Coupland spouts culture theories at Con Hall


From the University of Toronto "the Window" (October 1995)

by Mark Chan

When Douglas Coupland first walked on to the stage at Convocation Hall he promised that, "Tonight I will be grim in the Morrissey sense." Dressed in a lumberjack's vest and toque in a manner worthy of a Seattle grunge band wannabe, he was true to his word.

Author of Generation X, Shampoo Planet, and most lately Microserfs, Coupland read from his works in progress and introduced a biographical film called Douglas Coupland: a Close Personal Friend. The film, created by Jennifer Cowan, is done interview style and laced with quick, seconds-long buzzclips of the more tacky trappings of white-middle-class living from the 60's and 70's.

The half-hour documentary laid clear Coupland's evolution from his beginnings as an author of books for an under-employed generation. Whether you like it or not, Douglas Coupland has grown up.

Coupland not only sees himself as a writer, but also as a media/culture pundit - the opinions of anyone else be damned. Sitting in a designer 1970's chair and dressed retro-style, as if he came off the set of the movie JFK, he spent about thirty minutes spouting off his own homespun media/culture theories as responses to Cowan's questions.

His description of this shifting, frustrated, lost generation catapolted him to fame with his 1991 novel, Generation X. Not only did this book bring Coupland his greatest acclaim, it was also his most controversial work. The story revolves around anecdotes related by people who, just like Coupland himself, are the over-educated and underemployed children of relatively successful white middleclassed people. These were the kids who grew up to Sesame Street and who were teens when MTV came out.

For those who could relate to such a lifestyle, the book was shockingly realistic and relevent. Those who could not understand found Generation X to be the whinings of the priveledged few who could not achieve the success of their parents. Since most of the members of the audience at Convocation Hall that evening were clones of Coupland, it seems likely that they were able to relate to him.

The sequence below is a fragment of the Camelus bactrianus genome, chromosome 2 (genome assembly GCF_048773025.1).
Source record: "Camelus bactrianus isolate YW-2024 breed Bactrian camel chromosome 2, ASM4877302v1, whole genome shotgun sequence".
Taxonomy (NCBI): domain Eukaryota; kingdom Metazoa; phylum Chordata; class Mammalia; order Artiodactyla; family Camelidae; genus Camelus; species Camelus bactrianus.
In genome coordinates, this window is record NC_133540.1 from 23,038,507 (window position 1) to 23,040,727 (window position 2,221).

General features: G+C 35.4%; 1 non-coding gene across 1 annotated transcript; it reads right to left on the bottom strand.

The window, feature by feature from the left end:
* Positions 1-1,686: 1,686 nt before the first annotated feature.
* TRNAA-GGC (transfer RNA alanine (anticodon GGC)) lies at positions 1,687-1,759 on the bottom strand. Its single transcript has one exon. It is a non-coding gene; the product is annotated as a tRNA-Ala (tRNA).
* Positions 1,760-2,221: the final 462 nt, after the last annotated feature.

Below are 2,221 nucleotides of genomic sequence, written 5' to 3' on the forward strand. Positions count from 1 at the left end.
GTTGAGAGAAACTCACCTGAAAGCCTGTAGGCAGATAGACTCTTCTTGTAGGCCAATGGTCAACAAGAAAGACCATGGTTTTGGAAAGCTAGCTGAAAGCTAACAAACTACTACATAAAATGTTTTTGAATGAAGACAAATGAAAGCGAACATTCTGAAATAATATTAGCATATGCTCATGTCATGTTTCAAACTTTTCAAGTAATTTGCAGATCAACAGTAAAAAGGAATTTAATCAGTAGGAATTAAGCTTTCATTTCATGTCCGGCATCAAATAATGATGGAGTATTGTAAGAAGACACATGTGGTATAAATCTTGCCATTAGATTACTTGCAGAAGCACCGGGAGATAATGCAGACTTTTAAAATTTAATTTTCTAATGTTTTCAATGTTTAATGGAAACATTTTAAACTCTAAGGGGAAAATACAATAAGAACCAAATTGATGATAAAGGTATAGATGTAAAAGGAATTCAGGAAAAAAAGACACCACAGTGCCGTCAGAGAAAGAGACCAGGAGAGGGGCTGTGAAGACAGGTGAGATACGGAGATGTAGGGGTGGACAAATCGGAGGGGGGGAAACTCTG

While the first two readings of the evening highlighted Coupland's fatalistic side, his third and longest reading, entitled 1975 Visits 1995, was much more in the Coupland vein. In it he describes the impressions of someone who, on a game show in 1975, wins a trip twenty years into the future. The sharp sense of observation about society that he had displayed in Generation X was clearly evident in this piece, as he meticulously lists off one-by-one the details of our culture that would be unusual to the time traveller. This was clearly the piece that the audience was expecting to hear and spared them the sense of befuddlement left by the previous two readings.

1975 Visits 1995 is an example of what Coupland does best and demonstrates his ability as a cultural reporter. But in it he also shows his newfound belief that he is not only a cultural reporter; but a cultural reporter, philosopher, and interpreter all in one. Whether or not these new titles were bestowed onto him, or arose out of a personal need to create a new role for himself, at times it seemed as though he were "in over his head" when he haphazardly philosophized about his observations. For instance, early on in his talk, he defined "texture" as an attribute to life. Today, he thinks that there are two extremes of life texture: with one end of the spectrum held by Bill Gates, Microsoft mogul, representing a progressive texture; and the other held by the Unabomber, who represents the "self-piting and negating texture of life." However the people at both textures of the scale are individuals who try to accomplish, "impossible sophomoric tasks based on a personal whim." At one extreme extorting money by trying to blow up your loved ones, and at the other extreme trying extorting money by trying to put a computer running Windows 95 on every desktop and in every home.

Because of his sharp sense of cultural observation, Douglas Coupland has been hailed by some as a modern day Marshall McLuhan, and an entertainment reporter at CBC radio asserted that twenty years from now, to say that you attended this lecture would be like saying today you attended a McLuhan lecture in the 1960's. I would not go that far in appraising its significance. While to have attended this evening was an enlightening experience, Coupland's newfound theories, made out of discrete observations are not quite the stuff of Marshall McLuhan, yet.

Coupland, born in Vancouver and already in his mid-30's, spoke to a packed Convocation Hall on September 21, as part of the "Where Literature is an Event" series sponsored by the U of T Bookstore.